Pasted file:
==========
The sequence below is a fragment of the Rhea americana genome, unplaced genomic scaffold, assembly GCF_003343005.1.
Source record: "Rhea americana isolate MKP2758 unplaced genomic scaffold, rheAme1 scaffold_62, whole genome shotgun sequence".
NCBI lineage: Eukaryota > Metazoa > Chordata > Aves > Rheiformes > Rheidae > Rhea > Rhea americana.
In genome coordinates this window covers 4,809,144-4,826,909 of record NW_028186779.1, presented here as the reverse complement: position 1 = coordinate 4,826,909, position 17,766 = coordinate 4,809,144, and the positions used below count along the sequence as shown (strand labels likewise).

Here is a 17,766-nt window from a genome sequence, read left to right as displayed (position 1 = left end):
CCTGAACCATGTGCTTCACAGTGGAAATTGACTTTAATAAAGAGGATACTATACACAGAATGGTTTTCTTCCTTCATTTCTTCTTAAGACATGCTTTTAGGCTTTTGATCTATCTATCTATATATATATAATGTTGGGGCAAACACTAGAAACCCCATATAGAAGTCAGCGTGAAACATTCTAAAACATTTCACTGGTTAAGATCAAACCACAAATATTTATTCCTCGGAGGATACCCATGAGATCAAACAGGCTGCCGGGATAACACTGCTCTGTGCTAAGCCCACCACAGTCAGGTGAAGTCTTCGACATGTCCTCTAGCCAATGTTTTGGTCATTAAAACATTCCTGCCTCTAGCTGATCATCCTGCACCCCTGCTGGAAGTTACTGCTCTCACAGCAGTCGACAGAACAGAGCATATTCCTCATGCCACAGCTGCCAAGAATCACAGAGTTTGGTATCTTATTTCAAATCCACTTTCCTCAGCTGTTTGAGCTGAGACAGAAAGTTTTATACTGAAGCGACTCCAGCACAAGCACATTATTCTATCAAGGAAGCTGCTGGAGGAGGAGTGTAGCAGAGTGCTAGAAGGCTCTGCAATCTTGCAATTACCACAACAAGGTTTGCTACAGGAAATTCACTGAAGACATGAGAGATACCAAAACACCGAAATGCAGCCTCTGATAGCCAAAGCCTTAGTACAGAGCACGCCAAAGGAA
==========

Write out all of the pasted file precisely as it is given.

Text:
The sequence below is a fragment of the Rhea americana genome, unplaced genomic scaffold, assembly GCF_003343005.1.
Source record: "Rhea americana isolate MKP2758 unplaced genomic scaffold, rheAme1 scaffold_62, whole genome shotgun sequence".
NCBI lineage: Eukaryota > Metazoa > Chordata > Aves > Rheiformes > Rheidae > Rhea > Rhea americana.
In genome coordinates this window covers 4,809,144-4,826,909 of record NW_028186779.1, presented here as the reverse complement: position 1 = coordinate 4,826,909, position 17,766 = coordinate 4,809,144, and the positions used below count along the sequence as shown (strand labels likewise).

Here is a 17,766-nt window from a genome sequence, read left to right as displayed (position 1 = left end):
CCTGAACCATGTGCTTCACAGTGGAAATTGACTTTAATAAAGAGGATACTATACACAGAATGGTTTTCTTCCTTCATTTCTTCTTAAGACATGCTTTTAGGCTTTTGATCTATCTATCTATATATATATAATGTTGGGGCAAACACTAGAAACCCCATATAGAAGTCAGCGTGAAACATTCTAAAACATTTCACTGGTTAAGATCAAACCACAAATATTTATTCCTCGGAGGATACCCATGAGATCAAACAGGCTGCCGGGATAACACTGCTCTGTGCTAAGCCCACCACAGTCAGGTGAAGTCTTCGACATGTCCTCTAGCCAATGTTTTGGTCATTAAAACATTCCTGCCTCTAGCTGATCATCCTGCACCCCTGCTGGAAGTTACTGCTCTCACAGCAGTCGACAGAACAGAGCATATTCCTCATGCCACAGCTGCCAAGAATCACAGAGTTTGGTATCTTATTTCAAATCCACTTTCCTCAGCTGTTTGAGCTGAGACAGAAAGTTTTATACTGAAGCGACTCCAGCACAAGCACATTATTCTATCAAGGAAGCTGCTGGAGGAGGAGTGTAGCAGAGTGCTAGAAGGCTCTGCAATCTTGCAATTACCACAACAAGGTTTGCTACAGGAAATTCACTGAAGACATGAGAGATACCAAAACACCGAAATGCAGCCTCTGATAGCCAAAGCCTTAGTACAGAGCACGCCAAAGGAA